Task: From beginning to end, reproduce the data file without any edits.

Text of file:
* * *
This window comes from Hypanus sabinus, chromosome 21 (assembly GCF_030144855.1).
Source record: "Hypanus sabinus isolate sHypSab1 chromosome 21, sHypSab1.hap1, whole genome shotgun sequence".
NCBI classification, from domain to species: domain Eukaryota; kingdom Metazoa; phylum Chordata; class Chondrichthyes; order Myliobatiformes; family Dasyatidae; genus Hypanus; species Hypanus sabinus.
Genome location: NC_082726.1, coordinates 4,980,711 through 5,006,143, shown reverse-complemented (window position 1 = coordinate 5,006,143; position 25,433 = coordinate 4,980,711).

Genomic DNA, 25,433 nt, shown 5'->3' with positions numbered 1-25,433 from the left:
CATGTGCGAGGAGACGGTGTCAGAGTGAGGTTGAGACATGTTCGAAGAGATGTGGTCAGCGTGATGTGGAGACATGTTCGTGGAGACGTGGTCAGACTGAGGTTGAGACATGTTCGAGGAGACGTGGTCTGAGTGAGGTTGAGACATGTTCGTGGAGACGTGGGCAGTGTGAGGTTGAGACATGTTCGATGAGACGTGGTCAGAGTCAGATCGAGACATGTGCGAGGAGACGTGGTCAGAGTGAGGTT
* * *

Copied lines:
This window comes from Hypanus sabinus, chromosome 21 (assembly GCF_030144855.1).
Source record: "Hypanus sabinus isolate sHypSab1 chromosome 21, sHypSab1.hap1, whole genome shotgun sequence".
NCBI classification, from domain to species: domain Eukaryota; kingdom Metazoa; phylum Chordata; class Chondrichthyes; order Myliobatiformes; family Dasyatidae; genus Hypanus; species Hypanus sabinus.
Genome location: NC_082726.1, coordinates 4,980,711 through 5,006,143, shown reverse-complemented (window position 1 = coordinate 5,006,143; position 25,433 = coordinate 4,980,711).

Genomic DNA, 25,433 nt, shown 5'->3' with positions numbered 1-25,433 from the left:
CATGTGCGAGGAGACGGTGTCAGAGTGAGGTTGAGACATGTTCGAAGAGATGTGGTCAGCGTGATGTGGAGACATGTTCGTGGAGACGTGGTCAGACTGAGGTTGAGACATGTTCGAGGAGACGTGGTCTGAGTGAGGTTGAGACATGTTCGTGGAGACGTGGGCAGTGTGAGGTTGAGACATGTTCGATGAGACGTGGTCAGAGTCAGATCGAGACATGTGCGAGGAGACGTGGTCAGAGTGAGGTT